Bar chart depicting the value of wine exported in 2016 by the world's top 5 countries, with data expressed in million Euro. In value terms Spanish wine exports rank number three

In 2016 Spain ranked world’s third in value terms with a 9 percent share of the world’s total wine exports, at a big distance from Italy and much bigger from France

Spanish wine producers are mainly small to very small

In 2017 there were 4,093 registered wineries in Spain, with only an exceptional hundred not engaged in exporting. Up to 56 percent of them have 2 employees or less and 83 percent have 9 employees or less. In brief, the vast majority of Spanish wineries are small or tiny. On the other extreme, as few as the four largest companies account for a 20 percent share of the Spanish domestic market.

Bar chart that represents the different numbers of registered Spanish wine producers corresponding to different size segments. A line depicts the relationship between accumulated number of wineries as a percentage of the total and winery size

The number of registered wineries is inversely proportional to their size as measured by their number of employees

Most Spanish wine is exported by the few largest companies

International consumers are much more likely to find large-scale production Spanish wine than small producers’ artisan wine. In 2016 only 102 wineries (2.6% of the total) exported more tan €5 Mill per winery to an accumulated turnover equivalent to the 69.7% of all Spanish wine exports (€2,714.5 Mill in 2016). On the other hand, the 2,551 smaller exporting wineries (64% of them) hardly accounted for 1 percent of the value of Spanish wine exports.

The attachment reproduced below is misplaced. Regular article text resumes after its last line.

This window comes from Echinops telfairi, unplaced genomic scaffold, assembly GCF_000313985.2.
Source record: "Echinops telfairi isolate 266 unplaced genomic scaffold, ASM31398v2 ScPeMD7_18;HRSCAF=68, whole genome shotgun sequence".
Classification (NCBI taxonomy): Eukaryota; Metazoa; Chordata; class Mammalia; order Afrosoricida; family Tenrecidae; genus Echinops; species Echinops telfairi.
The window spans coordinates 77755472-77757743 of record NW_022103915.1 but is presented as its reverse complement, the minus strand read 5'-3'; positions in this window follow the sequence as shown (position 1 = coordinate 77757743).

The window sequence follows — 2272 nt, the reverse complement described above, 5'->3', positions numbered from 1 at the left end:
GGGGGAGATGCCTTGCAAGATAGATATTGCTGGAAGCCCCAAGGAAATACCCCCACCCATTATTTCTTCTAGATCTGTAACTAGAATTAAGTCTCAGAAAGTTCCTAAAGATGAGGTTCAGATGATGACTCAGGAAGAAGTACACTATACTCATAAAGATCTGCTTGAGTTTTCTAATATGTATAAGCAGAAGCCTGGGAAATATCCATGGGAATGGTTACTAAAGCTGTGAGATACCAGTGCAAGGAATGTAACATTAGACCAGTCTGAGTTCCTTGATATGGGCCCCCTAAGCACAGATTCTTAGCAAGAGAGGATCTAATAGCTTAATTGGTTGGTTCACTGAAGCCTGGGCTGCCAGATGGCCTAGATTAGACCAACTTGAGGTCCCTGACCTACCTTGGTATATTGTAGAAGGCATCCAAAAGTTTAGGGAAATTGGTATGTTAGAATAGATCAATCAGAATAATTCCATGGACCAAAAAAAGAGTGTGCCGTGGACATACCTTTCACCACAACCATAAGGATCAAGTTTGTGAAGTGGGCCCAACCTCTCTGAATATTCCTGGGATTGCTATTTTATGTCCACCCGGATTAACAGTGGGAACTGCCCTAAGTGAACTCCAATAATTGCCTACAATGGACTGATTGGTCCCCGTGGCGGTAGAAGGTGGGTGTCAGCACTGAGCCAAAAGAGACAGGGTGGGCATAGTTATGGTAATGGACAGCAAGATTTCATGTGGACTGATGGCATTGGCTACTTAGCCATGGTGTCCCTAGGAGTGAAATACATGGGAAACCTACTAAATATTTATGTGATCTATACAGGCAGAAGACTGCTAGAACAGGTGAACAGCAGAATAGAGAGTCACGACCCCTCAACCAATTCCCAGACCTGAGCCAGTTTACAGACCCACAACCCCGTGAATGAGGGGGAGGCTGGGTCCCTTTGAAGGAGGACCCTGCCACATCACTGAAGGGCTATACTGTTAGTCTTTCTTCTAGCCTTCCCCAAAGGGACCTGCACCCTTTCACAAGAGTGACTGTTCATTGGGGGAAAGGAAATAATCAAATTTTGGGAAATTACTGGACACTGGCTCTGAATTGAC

Bar chart that presents the number of exporting wineries and total exported for seven different exporting segments, from less than Euro 5,000 to between Euro 50 and 250 million

Few large exporters contrast with a vast majority of wineries that export a very small proportion

Spanish wine has very little presence in the premium or fine wine segment

On the 4th July 2017 at an ICEX conference on internationalisation of Spanish wines, well known Spanish wine analyst Sara Jane Evans, MW mentioned some significant data: in 2017 the presence of Spanish wine in the fine wine market has been erratic and hardly grown over the last few years to a mere 0.7 percent in value or 1.16 percent in volume of total trade. She mentioned a number of problems for this presence to be this little significant: (*)

  • There is still little awareness of Spanish quality wines, types, styles and appellations of origin in international markets.
  • Historical bias of Spanish exporters towards value and competing in price.
  • The industry’s unresolved contradiction and perceived need to sell ‘ready-to-drink’ mature wines as opposed to wines to keep.
  • Little production volume in Spain of top segment, fine wines.
  • Inclination of wineries to sustain uniform vintages as opposed to allowing exceptional ones to shine.
  • The inability of the industry to create excitement about the rarity of outstanding fine wines and the wine connoisseur’s joy in the search and find exercise.

In order to eventually rectify these problems Ms Evans proposed a list of actions that could help such as the appointment of “ambassadors”, creating a link between fine wines and the people behind them for a perception of authenticity and mainly the promotion of regional events and active participation at international ones.


(*) The ideas here reflected derive from personal notes of this author and presentation slides from the conference. Possible inaccuracies or misrepresentations are only attributable and responsibility of this author.

Data sources:

  • International Vine Organisation, OIV
  • Observatorio Español del Mercado del Vino, OEMV
  • Instituto Español de Comercio Exterior, ICEX
  • American Association of Wine Economists AAWE
  • International food, drink and lifestyle communication agency SOPEXA
  • Wine consumption copyright: Trade Data and Analysis (TDA) 2015

Text, charts and graphics by Manuel Sevilla, Bodega Soul